Debt equity ratio – definition and meaning
Debt equity ratio shows the relative proportion of shareholders’ equity and debt a company uses to finance its assets. It is one of several financial ratios we use to gauge a business’ financial leverage and overall health.
The terms debt-to-equity ratio and D/E ratio mean the same as debt equity ratio.
Debt equity ratio is the most common financial leverage ratio. It is a measure of the relationship between capital that comes from creditors and capital originating from shareholders.
It can also tell us the extent to which stockholders’ equity can meet creditors’ obligations.
In the event of a liquidation, it is important to know what financial obligations stockholders’ equity can meet.
We calculate the debt equity ratio by dividing a firm’s total debts by its stockholders’ equity. Another word for debts in this context is ‘liabilities.’ Stockholders’ equity means the total value of all a company’s outstanding shares.
Debt Equity Ratio = Total Liabilities ÷ Shareholders’ Equity
Debt equity ratio – example
Imagine a company, John Doe Inc., has debts totaling $20,000,000, and stockholders’ equity of $15,000,000.
John Doe’s debt equity ratio is:
20,000,000 ÷ 15,000,000 = 1.33 or 133%
This means that for every dollar of John Doe belonging to its stockholders, it owes $1.33 to creditors.
Many ways to make the calculation
There are several ways to calculate the D/E ratio. Whoever is presenting the result needs to explain what types of debts they used.
They must also explain whether they included the market price or book price for the equity component. Market price means the price now, while book price means the price when it first came out.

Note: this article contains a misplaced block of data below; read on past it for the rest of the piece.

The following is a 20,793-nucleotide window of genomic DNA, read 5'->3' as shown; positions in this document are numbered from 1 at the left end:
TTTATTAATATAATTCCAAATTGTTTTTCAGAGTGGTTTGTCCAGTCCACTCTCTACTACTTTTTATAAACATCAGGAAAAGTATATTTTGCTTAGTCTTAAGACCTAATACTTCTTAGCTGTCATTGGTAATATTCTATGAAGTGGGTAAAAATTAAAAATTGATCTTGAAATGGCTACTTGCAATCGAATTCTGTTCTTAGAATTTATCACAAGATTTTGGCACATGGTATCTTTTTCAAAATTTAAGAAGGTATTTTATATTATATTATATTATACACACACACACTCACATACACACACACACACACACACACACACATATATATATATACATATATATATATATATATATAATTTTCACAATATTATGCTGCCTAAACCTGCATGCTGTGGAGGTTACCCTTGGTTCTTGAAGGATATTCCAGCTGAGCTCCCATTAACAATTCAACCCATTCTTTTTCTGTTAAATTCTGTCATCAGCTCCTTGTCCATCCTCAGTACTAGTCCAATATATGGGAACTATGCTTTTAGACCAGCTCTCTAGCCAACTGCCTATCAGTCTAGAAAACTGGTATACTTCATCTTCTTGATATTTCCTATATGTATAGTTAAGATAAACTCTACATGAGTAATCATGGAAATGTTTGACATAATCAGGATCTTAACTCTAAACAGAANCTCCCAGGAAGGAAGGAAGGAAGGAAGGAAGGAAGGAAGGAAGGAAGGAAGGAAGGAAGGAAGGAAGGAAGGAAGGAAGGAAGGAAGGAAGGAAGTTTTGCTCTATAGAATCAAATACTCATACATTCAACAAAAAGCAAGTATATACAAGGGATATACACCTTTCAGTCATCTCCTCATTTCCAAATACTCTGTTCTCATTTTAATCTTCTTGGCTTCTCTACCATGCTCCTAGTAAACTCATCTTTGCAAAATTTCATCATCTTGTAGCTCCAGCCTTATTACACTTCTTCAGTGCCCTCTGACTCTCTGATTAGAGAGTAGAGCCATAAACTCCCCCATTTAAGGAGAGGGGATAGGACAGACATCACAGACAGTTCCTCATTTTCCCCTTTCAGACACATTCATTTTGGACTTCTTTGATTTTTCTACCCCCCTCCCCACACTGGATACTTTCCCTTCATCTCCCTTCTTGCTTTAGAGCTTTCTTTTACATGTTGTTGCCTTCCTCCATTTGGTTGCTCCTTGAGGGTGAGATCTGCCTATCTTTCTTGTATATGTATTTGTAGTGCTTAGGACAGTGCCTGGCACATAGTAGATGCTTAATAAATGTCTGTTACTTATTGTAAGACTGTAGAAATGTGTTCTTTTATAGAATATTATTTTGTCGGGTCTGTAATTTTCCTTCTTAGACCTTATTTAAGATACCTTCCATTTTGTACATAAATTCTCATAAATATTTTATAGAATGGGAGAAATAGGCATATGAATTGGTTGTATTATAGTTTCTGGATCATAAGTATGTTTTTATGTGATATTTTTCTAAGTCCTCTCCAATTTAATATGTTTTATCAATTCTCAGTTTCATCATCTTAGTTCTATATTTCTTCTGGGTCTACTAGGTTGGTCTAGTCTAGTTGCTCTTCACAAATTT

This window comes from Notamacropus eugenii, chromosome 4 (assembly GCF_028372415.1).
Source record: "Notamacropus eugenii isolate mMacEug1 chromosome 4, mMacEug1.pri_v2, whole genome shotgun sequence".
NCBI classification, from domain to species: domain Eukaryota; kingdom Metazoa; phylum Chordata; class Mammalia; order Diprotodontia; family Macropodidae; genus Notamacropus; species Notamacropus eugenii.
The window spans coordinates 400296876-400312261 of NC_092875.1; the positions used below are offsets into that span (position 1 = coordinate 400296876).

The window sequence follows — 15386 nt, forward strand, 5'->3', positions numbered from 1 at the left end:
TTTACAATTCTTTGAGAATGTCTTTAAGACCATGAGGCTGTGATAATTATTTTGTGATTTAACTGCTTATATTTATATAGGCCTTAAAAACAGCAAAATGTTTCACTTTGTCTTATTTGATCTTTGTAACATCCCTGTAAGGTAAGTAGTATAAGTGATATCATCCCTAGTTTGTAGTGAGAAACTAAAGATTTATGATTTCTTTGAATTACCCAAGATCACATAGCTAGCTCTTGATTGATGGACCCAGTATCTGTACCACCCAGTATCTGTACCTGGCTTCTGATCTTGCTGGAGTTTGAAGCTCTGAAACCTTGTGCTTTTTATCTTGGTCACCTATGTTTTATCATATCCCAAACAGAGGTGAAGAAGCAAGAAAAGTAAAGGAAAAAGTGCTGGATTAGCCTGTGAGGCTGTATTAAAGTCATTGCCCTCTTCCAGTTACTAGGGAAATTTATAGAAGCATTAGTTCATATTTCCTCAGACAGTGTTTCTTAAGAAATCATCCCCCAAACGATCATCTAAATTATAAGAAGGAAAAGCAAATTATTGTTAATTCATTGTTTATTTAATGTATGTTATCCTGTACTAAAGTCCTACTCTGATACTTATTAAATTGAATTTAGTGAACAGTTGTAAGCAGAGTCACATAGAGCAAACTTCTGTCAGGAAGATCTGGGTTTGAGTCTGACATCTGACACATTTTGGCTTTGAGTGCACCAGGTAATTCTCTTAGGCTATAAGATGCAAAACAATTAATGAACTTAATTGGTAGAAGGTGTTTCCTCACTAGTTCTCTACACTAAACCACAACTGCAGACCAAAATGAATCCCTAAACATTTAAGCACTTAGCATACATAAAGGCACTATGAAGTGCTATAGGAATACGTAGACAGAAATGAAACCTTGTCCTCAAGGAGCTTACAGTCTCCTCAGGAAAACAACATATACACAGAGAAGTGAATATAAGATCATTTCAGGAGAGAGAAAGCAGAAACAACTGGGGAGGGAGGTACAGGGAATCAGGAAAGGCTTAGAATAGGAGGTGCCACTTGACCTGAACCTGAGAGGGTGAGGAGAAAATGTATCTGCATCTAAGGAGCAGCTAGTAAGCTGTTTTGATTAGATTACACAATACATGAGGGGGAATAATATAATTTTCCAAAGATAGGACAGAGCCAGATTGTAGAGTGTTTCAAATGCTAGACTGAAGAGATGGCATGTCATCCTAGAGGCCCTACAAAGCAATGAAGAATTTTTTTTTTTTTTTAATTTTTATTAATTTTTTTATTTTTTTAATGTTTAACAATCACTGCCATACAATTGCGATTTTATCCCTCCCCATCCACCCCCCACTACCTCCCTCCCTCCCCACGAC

Some analysts may include all short-term and long-term fixed obligations. Others, however, might not. Does the company consider preferred stock debt or equity?
Why is this measure important?
A lower ratio usually means that the business is financially healthy. A company with a high debt equity ratio is less likely to generate enough cash to meet all of its debt obligations.
However, if the ratio is very low, it could mean that the firm is not leveraging enough to boost expansion.
Businesses with a lot of assets tend to have higher debt equity ratios compared to companies that are not capital-intensive.
For example, manufacturers or car rental companies have a high debt equity ratio. Tech companies, such as Google, however, do not need lots of physical assets to sell their products. Therefore, tech companies have a low ratio.
When examining a company’s ratio, we must compare it to other businesses in the same industry.
Investors and creditors prefer businesses with low ratios. They prefer low ratios because those companies are more likely to withstand a sudden spike in interest rates. They are also more likely to survive an economic downturn.
The OECD says the following regarding debt-to-equity ratio:
“Firms can finance operations through debt or equity. The debt-to-equity ratio is a measure of a firm’s financial leverage or degree to which companies finance their activities out of equity.”
Video – debt equity ratio
This InvestingAnswers video gives a clear definition of debt equity ratio, and explains why it is an important concept in finance, business, and investing.